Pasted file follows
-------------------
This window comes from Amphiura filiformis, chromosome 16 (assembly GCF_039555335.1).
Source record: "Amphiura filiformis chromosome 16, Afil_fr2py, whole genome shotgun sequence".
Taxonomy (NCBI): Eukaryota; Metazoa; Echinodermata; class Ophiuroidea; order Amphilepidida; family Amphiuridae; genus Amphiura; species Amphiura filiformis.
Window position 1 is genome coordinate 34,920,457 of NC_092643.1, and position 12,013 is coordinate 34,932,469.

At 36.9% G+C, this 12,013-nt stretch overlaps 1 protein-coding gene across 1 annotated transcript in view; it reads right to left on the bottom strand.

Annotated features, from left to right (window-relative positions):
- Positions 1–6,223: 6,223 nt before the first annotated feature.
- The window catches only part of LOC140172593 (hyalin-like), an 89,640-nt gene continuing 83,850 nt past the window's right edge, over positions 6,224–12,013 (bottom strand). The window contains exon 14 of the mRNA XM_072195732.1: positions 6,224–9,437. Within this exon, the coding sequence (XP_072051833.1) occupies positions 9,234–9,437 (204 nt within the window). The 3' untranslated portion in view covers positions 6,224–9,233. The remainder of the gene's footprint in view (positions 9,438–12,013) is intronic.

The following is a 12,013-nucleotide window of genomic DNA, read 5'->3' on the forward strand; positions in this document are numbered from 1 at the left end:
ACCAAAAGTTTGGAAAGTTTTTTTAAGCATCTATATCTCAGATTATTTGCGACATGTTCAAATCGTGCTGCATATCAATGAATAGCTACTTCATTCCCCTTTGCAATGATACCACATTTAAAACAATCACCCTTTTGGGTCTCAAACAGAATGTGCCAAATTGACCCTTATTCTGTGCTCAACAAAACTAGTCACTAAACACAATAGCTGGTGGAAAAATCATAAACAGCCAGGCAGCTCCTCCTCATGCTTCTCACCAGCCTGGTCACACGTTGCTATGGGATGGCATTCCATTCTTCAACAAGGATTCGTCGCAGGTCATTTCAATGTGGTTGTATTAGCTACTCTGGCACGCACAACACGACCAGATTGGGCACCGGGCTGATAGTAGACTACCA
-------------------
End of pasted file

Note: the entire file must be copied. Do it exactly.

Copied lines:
This window comes from Amphiura filiformis, chromosome 16 (assembly GCF_039555335.1).
Source record: "Amphiura filiformis chromosome 16, Afil_fr2py, whole genome shotgun sequence".
Taxonomy (NCBI): Eukaryota; Metazoa; Echinodermata; class Ophiuroidea; order Amphilepidida; family Amphiuridae; genus Amphiura; species Amphiura filiformis.
Window position 1 is genome coordinate 34,920,457 of NC_092643.1, and position 12,013 is coordinate 34,932,469.

At 36.9% G+C, this 12,013-nt stretch overlaps 1 protein-coding gene across 1 annotated transcript in view; it reads right to left on the bottom strand.

Annotated features, from left to right (window-relative positions):
- Positions 1–6,223: 6,223 nt before the first annotated feature.
- The window catches only part of LOC140172593 (hyalin-like), an 89,640-nt gene continuing 83,850 nt past the window's right edge, over positions 6,224–12,013 (bottom strand). The window contains exon 14 of the mRNA XM_072195732.1: positions 6,224–9,437. Within this exon, the coding sequence (XP_072051833.1) occupies positions 9,234–9,437 (204 nt within the window). The 3' untranslated portion in view covers positions 6,224–9,233. The remainder of the gene's footprint in view (positions 9,438–12,013) is intronic.

The following is a 12,013-nucleotide window of genomic DNA, read 5'->3' on the forward strand; positions in this document are numbered from 1 at the left end:
ACCAAAAGTTTGGAAAGTTTTTTTAAGCATCTATATCTCAGATTATTTGCGACATGTTCAAATCGTGCTGCATATCAATGAATAGCTACTTCATTCCCCTTTGCAATGATACCACATTTAAAACAATCACCCTTTTGGGTCTCAAACAGAATGTGCCAAATTGACCCTTATTCTGTGCTCAACAAAACTAGTCACTAAACACAATAGCTGGTGGAAAAATCATAAACAGCCAGGCAGCTCCTCCTCATGCTTCTCACCAGCCTGGTCACACGTTGCTATGGGATGGCATTCCATTCTTCAACAAGGATTCGTCGCAGGTCATTTCAATGTGGTTGTATTAGCTACTCTGGCACGCACAACACGACCAGATTGGGCACCGGGCTGATAGTAGACTACCA